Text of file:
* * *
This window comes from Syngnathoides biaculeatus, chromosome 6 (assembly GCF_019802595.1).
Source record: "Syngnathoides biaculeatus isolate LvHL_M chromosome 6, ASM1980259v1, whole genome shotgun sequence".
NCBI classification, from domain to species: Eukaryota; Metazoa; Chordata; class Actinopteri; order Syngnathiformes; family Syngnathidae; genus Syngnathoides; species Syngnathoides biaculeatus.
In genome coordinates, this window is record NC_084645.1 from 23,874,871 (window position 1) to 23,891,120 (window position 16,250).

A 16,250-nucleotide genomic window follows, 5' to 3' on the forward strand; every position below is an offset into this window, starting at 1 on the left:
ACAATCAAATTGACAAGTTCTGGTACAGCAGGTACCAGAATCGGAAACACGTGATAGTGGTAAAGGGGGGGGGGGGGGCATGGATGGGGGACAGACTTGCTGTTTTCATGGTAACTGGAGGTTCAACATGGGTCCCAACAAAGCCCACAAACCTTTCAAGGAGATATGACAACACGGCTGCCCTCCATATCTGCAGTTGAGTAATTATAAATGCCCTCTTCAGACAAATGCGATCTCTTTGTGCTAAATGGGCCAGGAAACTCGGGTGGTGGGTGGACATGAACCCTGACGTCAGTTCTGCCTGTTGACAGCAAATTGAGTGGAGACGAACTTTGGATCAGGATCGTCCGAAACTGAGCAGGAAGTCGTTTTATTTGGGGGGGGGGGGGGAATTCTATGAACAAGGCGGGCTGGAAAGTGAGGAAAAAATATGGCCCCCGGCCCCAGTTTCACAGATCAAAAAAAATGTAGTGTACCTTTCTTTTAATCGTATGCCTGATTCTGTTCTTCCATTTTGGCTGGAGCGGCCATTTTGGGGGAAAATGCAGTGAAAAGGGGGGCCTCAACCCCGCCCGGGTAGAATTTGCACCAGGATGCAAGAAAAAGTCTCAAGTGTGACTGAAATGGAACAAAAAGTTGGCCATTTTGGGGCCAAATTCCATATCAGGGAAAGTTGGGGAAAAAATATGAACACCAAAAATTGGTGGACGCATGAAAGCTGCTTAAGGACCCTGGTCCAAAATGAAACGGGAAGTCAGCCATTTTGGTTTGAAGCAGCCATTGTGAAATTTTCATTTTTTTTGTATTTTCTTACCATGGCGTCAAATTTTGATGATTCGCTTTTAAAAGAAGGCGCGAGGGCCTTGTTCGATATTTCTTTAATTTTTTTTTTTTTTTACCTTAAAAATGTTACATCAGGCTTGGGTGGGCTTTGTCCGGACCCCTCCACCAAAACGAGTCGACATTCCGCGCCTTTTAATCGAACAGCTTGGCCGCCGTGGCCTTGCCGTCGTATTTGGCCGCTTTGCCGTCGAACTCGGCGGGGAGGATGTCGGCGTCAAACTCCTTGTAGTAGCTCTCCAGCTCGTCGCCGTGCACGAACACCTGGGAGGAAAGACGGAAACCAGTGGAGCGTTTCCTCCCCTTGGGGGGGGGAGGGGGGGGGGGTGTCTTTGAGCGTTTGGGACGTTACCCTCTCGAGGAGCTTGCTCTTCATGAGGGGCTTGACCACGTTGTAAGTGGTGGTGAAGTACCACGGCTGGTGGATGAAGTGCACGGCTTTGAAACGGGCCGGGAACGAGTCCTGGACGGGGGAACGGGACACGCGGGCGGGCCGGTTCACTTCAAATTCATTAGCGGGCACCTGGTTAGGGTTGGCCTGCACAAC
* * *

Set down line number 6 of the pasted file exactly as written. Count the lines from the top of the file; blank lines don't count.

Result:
ACAATCAAATTGACAAGTTCTGGTACAGCAGGTACCAGAATCGGAAACACGTGATAGTGGTAAAGGGGGGGGGGGGGGCATGGATGGGGGACAGACTTGCTGTTTTCATGGTAACTGGAGGTTCAACATGGGTCCCAACAAAGCCCACAAACCTTTCAAGGAGATATGACAACACGGCTGCCCTCCATATCTGCAGTTGAGTAATTATAAATGCCCTCTTCAGACAAATGCGATCTCTTTGTGCTAAATGGGCCAGGAAACTCGGGTGGTGGGTGGACATGAACCCTGACGTCAGTTCTGCCTGTTGACAGCAAATTGAGTGGAGACGAACTTTGGATCAGGATCGTCCGAAACTGAGCAGGAAGTCGTTTTATTTGGGGGGGGGGGGGGAATTCTATGAACAAGGCGGGCTGGAAAGTGAGGAAAAAATATGGCCCCCGGCCCCAGTTTCACAGATCAAAAAAAATGTAGTGTACCTTTCTTTTAATCGTATGCCTGATTCTGTTCTTCCATTTTGGCTGGAGCGGCCATTTTGGGGGAAAATGCAGTGAAAAGGGGGGCCTCAACCCCGCCCGGGTAGAATTTGCACCAGGATGCAAGAAAAAGTCTCAAGTGTGACTGAAATGGAACAAAAAGTTGGCCATTTTGGGGCCAAATTCCATATCAGGGAAAGTTGGGGAAAAAATATGAACACCAAAAATTGGTGGACGCATGAAAGCTGCTTAAGGACCCTGGTCCAAAATGAAACGGGAAGTCAGCCATTTTGGTTTGAAGCAGCCATTGTGAAATTTTCATTTTTTTTGTATTTTCTTACCATGGCGTCAAATTTTGATGATTCGCTTTTAAAAGAAGGCGCGAGGGCCTTGTTCGATATTTCTTTAATTTTTTTTTTTTTTTACCTTAAAAATGTTACATCAGGCTTGGGTGGGCTTTGTCCGGACCCCTCCACCAAAACGAGTCGACATTCCGCGCCTTTTAATCGAACAGCTTGGCCGCCGTGGCCTTGCCGTCGTATTTGGCCGCTTTGCCGTCGAACTCGGCGGGGAGGATGTCGGCGTCAAACTCCTTGTAGTAGCTCTCCAGCTCGTCGCCGTGCACGAACACCTGGGAGGAAAGACGGAAACCAGTGGAGCGTTTCCTCCCCTTGGGGGGGGGAGGGGGGGGGGGTGTCTTTGAGCGTTTGGGACGTTACCCTCTCGAGGAGCTTGCTCTTCATGAGGGGCTTGACCACGTTGTAAGTGGTGGTGAAGTACCACGGCTGGTGGATGAAGTGCACGGCTTTGAAACGGGCCGGGAACGAGTCCTGGACGGGGGAACGGGACACGCGGGCGGGCCGGTTCACTTCAAATTCATTAGCGGGCACCTGGTTAGGGTTGGCCTGCACAAC